What Is A Witch by Tin Can Forest and Pam Grossman is equal parts storybook, grimoire, comic book, and illuminated manuscript, What Is A Witch explores the many guises and archetypes of the witch–that ultimate icon of feminine power. The book’s lyrical language of night-song and half-rhymes, when given voice (and it absolutely must be read aloud), becomes a wild, witty, wondrous invocation, threaded throughout with fanciful visions, whimsical allegory, and magical truths. I engaged with its mesmerizing imagery and the poetic spell it cast, and immediately it awoke something within me. I felt it rise within myself, something fierce and surprising and nearly frightening in its power. If you feel yourself similarly compelled, don’t fight it. Go where this book takes you. See what you draw forth from yourself. Don’t be alarmed. Let it change you. This is magic, after all, and we are witches.
It’s not spooky or eerie in the least, so it may surprise you to know that HÆLOS’ Full Circle is my favorite album this year. I know it’s not supposed to work this way, but I made my decision back in February and I’ve heard nothing that even comes close to changing my mind since that time. A sweeping, meditative album, comprised of down-tempo, melancholic dissonance, lustrous synth, and cinematic, kaleidoscopic strings; reminiscent of 90s atmospheric trip-hop, and reverberating with narcotic, late night poignancy, this is the sonic equivalent of the steady, gorgeous thrum and throbbing heartbeat of a hand in your own.
Two of my favorite movies this year would have to be Demon, incorporating Jewish folklore and demonic possession into a tragic tale that’s not quite horror and not quite comedy, but works quite well as precisely what it is not, and The Handmaiden, a gorgeous, deliciously twisted film, by Chan Wook Park.
And numbers 14-16 are a cheat, but maybe more important than anything listed: I loved collaborating with my brilliant, talented, visionary friends on our various projects–we created not just one, but TWO wildly successful Occult Activity Books this year! That’s amazing!
I loved (is loved the right word?) that I knew when a relationship with a particular outlet was no longer working for me and was lucky enough to move on immediately to something not only better, but which also felt tremendously more right for me. Life is too short to be in an uncomfortable situation that makes you unhappy! Also, boo to bullies and blowhards, what ever form they take. I love that I finally knew when to move on, I guess is what I am saying.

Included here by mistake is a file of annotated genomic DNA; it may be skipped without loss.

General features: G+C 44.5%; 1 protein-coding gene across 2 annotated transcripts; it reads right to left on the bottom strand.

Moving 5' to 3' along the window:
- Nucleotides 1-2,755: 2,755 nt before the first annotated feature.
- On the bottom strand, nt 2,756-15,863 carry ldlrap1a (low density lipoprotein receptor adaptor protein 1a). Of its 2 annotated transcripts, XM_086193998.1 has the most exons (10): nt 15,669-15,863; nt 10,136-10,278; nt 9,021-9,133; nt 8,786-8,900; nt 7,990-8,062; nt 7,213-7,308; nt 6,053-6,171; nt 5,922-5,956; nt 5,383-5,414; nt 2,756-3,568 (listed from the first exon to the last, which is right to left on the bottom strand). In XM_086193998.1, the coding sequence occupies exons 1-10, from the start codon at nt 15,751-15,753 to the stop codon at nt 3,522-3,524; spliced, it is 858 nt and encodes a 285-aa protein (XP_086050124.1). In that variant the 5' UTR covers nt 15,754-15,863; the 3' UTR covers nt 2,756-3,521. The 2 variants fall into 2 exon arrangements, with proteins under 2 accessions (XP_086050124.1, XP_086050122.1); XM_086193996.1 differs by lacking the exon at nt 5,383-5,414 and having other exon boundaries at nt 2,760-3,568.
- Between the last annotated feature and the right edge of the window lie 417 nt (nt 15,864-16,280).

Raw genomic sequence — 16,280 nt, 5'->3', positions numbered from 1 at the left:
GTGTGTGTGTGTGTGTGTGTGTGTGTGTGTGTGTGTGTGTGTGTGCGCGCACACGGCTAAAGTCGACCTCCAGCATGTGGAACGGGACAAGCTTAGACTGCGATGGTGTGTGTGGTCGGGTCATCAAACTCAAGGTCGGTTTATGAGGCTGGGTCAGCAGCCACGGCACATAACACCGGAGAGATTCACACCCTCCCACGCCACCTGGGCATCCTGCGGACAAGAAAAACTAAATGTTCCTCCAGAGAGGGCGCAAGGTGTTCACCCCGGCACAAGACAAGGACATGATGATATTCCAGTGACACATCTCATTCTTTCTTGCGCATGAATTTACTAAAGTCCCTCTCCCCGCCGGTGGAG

And what about you? What did you take comfort in this year? What are some awesome discoveries you made? What are some of your favorites? Tell me all about it in the comments!
*featured heart garland image is, I think, from etsy seller Kirrakai
“Rotten”. That pretty much sums up the past month and a half. Too little time for all that I need to do and too much stress about all of those things have left me ragged at the edges, and edgy to the extreme. (“rotten” graphic above courtesy a Stay Home Club tee shirt which I am appropriately wearing today.)
My body does weird things when I am freaked out, and these anxieties over the years have found new and exciting ways to manifest physically in my poor bod. What I’m pretty sure have been mild cases of acid reflux and rosacea that developed in my late 30s but which I have always been able to pooh-pooh because they’re not that bad…well, all of a sudden they are that bad. Massive flare ups. I’ve been walking around for the majority of November and December feeling like I’m going to barf and like my barf is burning a hole in my throat, on top of which my face is red and stingy-rashy with itchy bumps constantly appearing and disappearing in the same day.
The acid reflux, well, I can get over that, but roseacea? ON MY FACE? Ugh, no. Last straw.
I am, however, happy to report that after polling some friends on facebook I found some tips and various things to try that actually seem to be working. For those who are curious…
I cut out coffee (I didn’t drink that much anyway. Only a mug a day, which I drinkuntil it gets cold, and then I dump it out.) I replaced the coffee with a hot turmeric-ginger chai from Rishi.
I changed up my morning and evening face cleansing routine and am now using the anti-redness rosacea products from ZENMED. I am not exaggerating in the least when I tell you that I noticed an overnight difference after first trying them. On one hand that’s amazing, because my itchy lobster face was pretty awful. What stinks, though, is that now I basically have a cabinet full of expensive beauty products that are totally useless because I can’t use right now.
On to more glamorous things! I received my beautiful Pilgrims from Fluevog and they fit gorgeously. These are truly the One Pair of Shoes to Rule Them All.
They are pictured here with a dress from Noctex, which you can’t really see, and I can’t link properly link to because it is no longer sold, and Avignon from Comme des Garçons, which of course you cannot smell, but I will share with you that it smells like very fancy pencil shavings. The tote is from Haute Macabre, but no longer available.
Also good for alleviating stresses: making your own monsters! A fashionable, fantastical harpy-footed, squid-armed cyclops! A jaunty minotaur with mummy legs and bat wings! A dragon with torn dungarees! Ridiculous! I picked up up this magnet set in Austin, but you can easily find them on amazon. Also, if you have a weird friend for whom you need a last-minute Hexmas gift (or maybe one of those white-elephant/dirty santa exchanges?) I can personally attest that this is the most perfect thing ever and there will be much deranged cackling.